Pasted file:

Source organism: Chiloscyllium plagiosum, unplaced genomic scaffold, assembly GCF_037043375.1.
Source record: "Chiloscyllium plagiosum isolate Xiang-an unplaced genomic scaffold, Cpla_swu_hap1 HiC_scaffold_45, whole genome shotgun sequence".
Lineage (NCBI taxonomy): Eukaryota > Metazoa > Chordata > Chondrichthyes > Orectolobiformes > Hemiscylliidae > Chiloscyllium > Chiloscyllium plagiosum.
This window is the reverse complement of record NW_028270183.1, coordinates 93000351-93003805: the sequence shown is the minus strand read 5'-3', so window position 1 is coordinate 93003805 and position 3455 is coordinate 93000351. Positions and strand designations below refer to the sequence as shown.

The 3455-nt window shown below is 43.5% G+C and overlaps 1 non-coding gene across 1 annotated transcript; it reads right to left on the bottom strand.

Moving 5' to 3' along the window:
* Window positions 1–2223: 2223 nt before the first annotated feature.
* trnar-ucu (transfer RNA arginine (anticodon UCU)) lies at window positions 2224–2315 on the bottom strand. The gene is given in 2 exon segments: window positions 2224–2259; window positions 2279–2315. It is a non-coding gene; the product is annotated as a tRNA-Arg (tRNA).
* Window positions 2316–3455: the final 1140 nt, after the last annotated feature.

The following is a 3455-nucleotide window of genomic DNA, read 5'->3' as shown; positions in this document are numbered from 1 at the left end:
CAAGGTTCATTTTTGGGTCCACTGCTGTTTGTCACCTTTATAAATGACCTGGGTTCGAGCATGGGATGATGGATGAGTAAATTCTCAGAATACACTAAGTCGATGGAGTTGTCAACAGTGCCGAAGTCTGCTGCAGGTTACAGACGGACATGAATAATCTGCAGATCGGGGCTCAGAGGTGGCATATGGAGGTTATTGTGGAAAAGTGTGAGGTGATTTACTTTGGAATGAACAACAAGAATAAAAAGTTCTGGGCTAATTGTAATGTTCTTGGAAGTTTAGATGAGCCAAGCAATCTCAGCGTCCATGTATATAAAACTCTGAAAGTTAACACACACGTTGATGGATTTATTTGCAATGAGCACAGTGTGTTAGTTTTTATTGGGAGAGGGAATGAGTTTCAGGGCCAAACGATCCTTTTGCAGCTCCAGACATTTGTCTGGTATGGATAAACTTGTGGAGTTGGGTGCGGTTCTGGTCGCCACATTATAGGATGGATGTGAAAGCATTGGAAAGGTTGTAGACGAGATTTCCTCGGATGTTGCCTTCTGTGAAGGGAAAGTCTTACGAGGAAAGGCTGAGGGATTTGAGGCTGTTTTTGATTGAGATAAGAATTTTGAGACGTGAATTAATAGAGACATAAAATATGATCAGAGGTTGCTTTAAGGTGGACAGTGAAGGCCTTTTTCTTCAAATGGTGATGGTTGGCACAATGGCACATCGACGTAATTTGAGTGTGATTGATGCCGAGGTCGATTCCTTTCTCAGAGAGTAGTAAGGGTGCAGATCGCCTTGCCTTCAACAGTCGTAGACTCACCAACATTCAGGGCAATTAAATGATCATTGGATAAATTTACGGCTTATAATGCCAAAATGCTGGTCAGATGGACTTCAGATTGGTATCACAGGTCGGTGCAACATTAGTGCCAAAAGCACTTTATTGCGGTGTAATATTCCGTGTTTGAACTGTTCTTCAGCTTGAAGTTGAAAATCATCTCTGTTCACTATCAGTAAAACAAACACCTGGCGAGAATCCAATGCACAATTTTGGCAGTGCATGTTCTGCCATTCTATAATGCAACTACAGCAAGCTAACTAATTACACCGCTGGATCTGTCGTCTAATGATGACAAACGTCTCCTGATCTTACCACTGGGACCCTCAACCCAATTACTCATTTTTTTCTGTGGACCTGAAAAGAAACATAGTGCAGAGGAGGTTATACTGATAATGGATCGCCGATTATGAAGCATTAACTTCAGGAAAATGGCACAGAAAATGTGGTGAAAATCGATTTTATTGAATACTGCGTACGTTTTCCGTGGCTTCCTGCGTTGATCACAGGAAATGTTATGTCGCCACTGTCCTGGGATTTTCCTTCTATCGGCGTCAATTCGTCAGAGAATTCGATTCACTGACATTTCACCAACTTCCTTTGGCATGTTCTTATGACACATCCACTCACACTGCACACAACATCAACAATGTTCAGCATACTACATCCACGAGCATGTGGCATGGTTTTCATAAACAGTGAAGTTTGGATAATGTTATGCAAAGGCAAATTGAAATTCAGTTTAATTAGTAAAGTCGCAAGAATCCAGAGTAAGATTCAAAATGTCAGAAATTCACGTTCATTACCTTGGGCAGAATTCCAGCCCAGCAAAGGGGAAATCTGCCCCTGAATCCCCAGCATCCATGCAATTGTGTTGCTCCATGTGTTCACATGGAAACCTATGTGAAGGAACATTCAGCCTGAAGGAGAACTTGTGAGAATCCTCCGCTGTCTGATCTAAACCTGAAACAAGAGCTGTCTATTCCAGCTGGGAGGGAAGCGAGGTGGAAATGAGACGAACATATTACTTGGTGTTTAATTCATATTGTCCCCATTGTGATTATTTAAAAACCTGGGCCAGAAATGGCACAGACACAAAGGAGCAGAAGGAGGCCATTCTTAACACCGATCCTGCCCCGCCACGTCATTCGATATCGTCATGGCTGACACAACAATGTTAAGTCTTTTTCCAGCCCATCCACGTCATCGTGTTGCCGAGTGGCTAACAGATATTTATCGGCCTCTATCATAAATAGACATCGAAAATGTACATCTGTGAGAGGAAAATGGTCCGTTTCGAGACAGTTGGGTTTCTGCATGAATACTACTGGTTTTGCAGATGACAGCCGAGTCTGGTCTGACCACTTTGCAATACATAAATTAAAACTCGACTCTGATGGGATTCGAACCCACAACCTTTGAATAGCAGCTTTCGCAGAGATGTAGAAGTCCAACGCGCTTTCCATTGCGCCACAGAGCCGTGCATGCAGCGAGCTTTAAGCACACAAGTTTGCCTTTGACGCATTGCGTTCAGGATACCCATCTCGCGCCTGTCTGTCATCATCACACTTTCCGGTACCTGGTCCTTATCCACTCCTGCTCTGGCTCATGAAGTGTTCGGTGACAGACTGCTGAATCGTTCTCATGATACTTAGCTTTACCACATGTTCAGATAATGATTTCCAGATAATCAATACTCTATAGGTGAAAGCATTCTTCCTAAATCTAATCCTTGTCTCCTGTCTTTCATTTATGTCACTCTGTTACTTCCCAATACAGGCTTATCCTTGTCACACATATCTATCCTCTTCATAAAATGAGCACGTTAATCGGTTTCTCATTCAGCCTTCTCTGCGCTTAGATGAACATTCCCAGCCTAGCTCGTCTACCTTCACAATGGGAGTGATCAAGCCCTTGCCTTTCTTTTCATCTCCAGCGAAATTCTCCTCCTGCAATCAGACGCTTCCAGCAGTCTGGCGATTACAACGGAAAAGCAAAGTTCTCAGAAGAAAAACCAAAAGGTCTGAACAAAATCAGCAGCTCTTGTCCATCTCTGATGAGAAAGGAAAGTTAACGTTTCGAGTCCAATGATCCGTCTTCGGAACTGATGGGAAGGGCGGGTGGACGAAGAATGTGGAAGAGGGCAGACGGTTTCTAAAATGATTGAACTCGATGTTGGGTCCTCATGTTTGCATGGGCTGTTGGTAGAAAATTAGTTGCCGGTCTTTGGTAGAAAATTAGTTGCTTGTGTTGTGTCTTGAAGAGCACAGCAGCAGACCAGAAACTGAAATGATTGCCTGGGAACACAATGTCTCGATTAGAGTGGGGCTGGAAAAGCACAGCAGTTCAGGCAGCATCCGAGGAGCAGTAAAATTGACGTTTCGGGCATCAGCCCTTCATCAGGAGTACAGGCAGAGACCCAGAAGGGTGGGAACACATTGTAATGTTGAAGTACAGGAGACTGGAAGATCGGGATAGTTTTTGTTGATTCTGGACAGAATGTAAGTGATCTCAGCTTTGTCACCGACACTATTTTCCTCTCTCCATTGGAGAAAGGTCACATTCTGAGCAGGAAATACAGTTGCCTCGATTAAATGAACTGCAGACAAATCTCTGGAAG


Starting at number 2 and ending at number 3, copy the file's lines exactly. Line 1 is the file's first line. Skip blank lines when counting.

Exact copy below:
Source record: "Chiloscyllium plagiosum isolate Xiang-an unplaced genomic scaffold, Cpla_swu_hap1 HiC_scaffold_45, whole genome shotgun sequence".
Lineage (NCBI taxonomy): Eukaryota > Metazoa > Chordata > Chondrichthyes > Orectolobiformes > Hemiscylliidae > Chiloscyllium > Chiloscyllium plagiosum.